Toronto's top doctor says cases may have 'plateaued' in city, even as province-wide seven-day average continues to rise
Published Monday, November 2, 2020 10:19AM EST
Last Updated Tuesday, November 3, 2020 12:20PM EST
Toronto’s top public health official says that new cases of COVID-19 in the city may have finally plateaued, even as Ontario’s seven-day average continues to rise.
Medical Officer of Health Dr. Eileen de Villa made the comment to reporters during a briefing on Monday afternoon.
“The reported case rate seems to have plateaued at just above 300 new cases a day which is further supported by the reproductive number, which is at one. While this is not where I would like our numbers to be the situation is not escalating,” she said.
Toronto seven-day average of new COVID-19 cases now stands at 329, up only slightly from this point last week when it was 316.
Meanwhile, the provincial numbers continue to increase at a steady albeit slower rate.
On Monday morning, the Ministry of Health reported 948 new cases of COVID-19 and seven more deaths.
There were 315 new cases in Toronto, 269 in Peel, 81 in York Region, 32 in Durham Region and 19 in Halton.
Ontario reported 977 new infections on Sunday, 1,015 cases on Saturday and 896 on Friday.
The seven-day rolling average now stands at 919 compared to 878 a week ago.
Infectious Diseases Specialist Dr. Issac Bogoch said that although daily case counts are still high, transmission of the virus seems to be easing after restrictions were placed on COVID-19 hot spots last month.
“While things aren’t looking amazing with 800 to 1,000 new cases a day they don’t seem to be getting worse which basically tells us that the modified Stage 2 approach that’s been taken on several places- Toronto, Peel, York, Ottawa- is starting to show early signs of success,” Bogoch told CP24 Monday morning.
“I think it’s going to take a little bit longer if we want to actually see a decline in cases,” he added.
Toronto, Ottawa and Peel entered a modified Stage 2 on Oct. 10 for at least 28 days, resulting in the closure of gyms, theatres, casinos and indoor dining.
York Region also reverted to Stage 2 on Oct. 19 after seeing a steady rise in cases.
Most of the new cases in the province (382) are among people between the ages of 20 and 39. Meanwhile, people 80 years old and over accounted for the least amount of new cases (35) compared to 88 new infections a day ago.
Elliott said there are 826 more resolved cases in Ontario bringing the total amount of active cases to 8,096.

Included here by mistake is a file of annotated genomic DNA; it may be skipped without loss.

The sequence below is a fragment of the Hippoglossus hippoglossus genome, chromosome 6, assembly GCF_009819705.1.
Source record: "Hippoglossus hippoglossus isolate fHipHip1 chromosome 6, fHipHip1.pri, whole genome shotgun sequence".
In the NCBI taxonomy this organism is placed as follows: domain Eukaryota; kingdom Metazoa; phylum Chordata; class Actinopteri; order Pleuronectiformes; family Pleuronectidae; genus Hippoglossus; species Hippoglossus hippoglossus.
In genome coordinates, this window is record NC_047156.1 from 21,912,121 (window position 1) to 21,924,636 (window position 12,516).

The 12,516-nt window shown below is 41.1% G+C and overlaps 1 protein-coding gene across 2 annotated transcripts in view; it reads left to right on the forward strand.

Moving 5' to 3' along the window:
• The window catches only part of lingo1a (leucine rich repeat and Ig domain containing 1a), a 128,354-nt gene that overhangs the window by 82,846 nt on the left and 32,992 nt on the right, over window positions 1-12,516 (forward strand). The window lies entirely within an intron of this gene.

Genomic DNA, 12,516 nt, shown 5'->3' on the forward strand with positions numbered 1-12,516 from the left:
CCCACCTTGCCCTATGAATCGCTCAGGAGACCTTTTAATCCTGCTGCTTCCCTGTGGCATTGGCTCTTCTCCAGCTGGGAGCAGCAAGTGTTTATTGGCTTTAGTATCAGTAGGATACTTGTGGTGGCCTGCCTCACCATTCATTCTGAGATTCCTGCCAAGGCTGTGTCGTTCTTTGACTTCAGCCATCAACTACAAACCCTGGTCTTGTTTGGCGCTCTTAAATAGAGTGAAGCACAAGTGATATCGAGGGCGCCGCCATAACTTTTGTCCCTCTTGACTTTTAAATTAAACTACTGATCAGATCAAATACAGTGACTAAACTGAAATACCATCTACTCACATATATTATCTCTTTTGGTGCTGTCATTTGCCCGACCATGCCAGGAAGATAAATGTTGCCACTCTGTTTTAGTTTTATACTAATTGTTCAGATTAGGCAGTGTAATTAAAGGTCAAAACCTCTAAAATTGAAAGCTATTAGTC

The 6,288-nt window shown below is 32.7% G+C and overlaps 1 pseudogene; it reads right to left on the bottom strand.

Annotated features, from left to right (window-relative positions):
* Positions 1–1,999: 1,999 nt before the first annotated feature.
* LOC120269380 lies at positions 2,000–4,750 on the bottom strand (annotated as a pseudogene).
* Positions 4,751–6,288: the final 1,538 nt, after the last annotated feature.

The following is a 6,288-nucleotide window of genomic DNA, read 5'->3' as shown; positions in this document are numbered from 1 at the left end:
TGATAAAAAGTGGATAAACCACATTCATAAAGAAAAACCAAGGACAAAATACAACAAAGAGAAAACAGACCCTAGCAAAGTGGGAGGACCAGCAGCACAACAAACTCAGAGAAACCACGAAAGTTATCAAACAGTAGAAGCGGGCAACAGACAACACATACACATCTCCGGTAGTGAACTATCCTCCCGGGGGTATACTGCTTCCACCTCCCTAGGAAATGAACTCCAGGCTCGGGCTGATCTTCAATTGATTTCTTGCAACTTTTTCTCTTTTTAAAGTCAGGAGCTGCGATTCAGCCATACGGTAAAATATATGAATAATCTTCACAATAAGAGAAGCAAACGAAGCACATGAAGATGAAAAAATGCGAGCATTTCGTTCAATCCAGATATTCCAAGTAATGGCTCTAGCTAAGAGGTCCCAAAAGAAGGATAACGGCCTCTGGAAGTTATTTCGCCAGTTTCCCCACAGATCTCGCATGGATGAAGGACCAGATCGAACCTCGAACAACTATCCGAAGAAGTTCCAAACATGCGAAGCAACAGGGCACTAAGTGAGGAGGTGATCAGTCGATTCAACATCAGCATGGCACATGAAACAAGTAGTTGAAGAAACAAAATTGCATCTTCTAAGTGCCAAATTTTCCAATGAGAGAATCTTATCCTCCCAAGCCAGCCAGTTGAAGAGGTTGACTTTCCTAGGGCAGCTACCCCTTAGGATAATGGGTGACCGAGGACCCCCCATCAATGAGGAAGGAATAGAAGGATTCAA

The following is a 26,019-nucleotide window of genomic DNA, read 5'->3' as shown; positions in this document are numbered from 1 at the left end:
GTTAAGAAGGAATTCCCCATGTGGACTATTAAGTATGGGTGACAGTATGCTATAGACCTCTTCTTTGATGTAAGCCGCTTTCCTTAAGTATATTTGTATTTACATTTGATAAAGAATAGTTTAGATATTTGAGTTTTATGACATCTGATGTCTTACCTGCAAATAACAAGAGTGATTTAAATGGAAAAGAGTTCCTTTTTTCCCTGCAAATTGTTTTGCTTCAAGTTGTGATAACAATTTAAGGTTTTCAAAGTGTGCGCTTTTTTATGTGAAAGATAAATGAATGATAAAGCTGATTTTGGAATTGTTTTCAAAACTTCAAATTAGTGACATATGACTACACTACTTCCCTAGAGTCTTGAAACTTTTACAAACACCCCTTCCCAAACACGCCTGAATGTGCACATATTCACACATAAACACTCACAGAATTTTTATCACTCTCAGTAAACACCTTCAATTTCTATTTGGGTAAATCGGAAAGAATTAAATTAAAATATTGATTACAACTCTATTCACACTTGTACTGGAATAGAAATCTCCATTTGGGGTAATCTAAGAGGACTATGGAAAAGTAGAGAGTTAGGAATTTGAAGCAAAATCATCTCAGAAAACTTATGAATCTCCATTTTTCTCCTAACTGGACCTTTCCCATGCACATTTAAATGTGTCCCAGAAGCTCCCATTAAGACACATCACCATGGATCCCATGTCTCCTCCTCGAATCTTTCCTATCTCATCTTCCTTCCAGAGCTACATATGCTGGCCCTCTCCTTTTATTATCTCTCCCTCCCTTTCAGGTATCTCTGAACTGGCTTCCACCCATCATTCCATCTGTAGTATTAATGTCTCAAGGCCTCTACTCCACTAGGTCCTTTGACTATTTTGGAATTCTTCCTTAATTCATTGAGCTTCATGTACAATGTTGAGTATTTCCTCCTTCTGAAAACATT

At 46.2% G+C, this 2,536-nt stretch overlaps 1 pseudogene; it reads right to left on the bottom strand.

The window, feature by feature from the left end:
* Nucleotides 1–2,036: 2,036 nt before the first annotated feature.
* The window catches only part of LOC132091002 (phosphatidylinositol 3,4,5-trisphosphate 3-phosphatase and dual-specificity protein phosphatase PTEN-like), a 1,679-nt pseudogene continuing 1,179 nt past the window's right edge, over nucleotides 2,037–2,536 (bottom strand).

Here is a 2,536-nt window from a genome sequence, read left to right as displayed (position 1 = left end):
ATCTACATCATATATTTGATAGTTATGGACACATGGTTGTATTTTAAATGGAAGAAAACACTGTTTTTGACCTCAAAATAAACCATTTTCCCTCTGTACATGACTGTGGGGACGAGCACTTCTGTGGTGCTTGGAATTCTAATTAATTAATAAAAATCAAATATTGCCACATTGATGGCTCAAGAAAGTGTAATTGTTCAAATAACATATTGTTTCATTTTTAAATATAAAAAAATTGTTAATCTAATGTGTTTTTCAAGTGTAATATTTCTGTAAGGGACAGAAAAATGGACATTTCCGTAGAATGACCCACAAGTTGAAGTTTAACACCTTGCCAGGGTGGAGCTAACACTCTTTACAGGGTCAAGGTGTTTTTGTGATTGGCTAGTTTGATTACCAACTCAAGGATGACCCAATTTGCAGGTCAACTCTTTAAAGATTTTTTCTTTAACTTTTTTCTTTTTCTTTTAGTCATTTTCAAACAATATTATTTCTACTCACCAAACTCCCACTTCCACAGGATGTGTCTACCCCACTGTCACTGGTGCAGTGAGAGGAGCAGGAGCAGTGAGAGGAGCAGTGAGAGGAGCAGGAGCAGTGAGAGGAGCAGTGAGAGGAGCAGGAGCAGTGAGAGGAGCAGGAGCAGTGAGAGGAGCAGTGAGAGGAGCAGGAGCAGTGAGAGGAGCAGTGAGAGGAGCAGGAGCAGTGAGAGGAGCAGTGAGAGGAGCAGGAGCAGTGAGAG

Testing levels continue to be well under the province’s target of 50,000 tests a day as 27,908 tests were completed by provincial labs in the last 24 hours.
On Sunday, over 37,100 tests were completed.
The latest numbers bring the province’s positivity rate to four per cent.
"That is the highest positivity rate we've seen in quite a time quite some time butt hile the daily case counts remain high, they are not increasing at the rate that was initially predicted by our modeling," Ontario's Associate Medical Officer of Health Dr. Barbara Yaffe said during a briefing on Monday afternoon.
Hospitalizations continue to rise
To date, there have been over 77,600 cases of the virus in Ontario since late January and 66,407 recoveries. The virus death toll in the province now stands at 3,152.
Of the new deaths recorded today, three were long-term care home patients.
There are currently 78 long-term care homes in Ontario with a COVID-19 outbreak, up from 74 a day ago.
The number of patients hospitalized with COVID-19 continues to grow as the province battles a second wave of the virus.
On Monday, the province said at least 328 people were hospitalized with the virus but that number could be higher as at least 40 hospitals did not submit data for Oct. 31. According to data from local public health units and hospitals, there are at least 360 people currently hospitalized with the virus.
The Ministry of Health said 350 patients were in hospital with the virus on Sunday but stated that it was missing data from at least 40 hospitals that day as well.
Bogoch said the province’s healthcare system is currently not overwhelmed but the trend is going in the “wrong direction.”
“We know that our hospital system is not really, at this point in time, going to be overwhelmed with COVID-19, but we are see a growing trend of people coming to hospital with this infection,” he said. “A growing trend of people in the ICU with this infection especially when we look back to July and August when we had very few people hospitalized. So those arrows are pointing in the wrong direction.”
There are currently 75 patients in intensive care across Ontario, up from 72 on Sunday.
Of those patients, 45 are breathing with the help of a ventilator.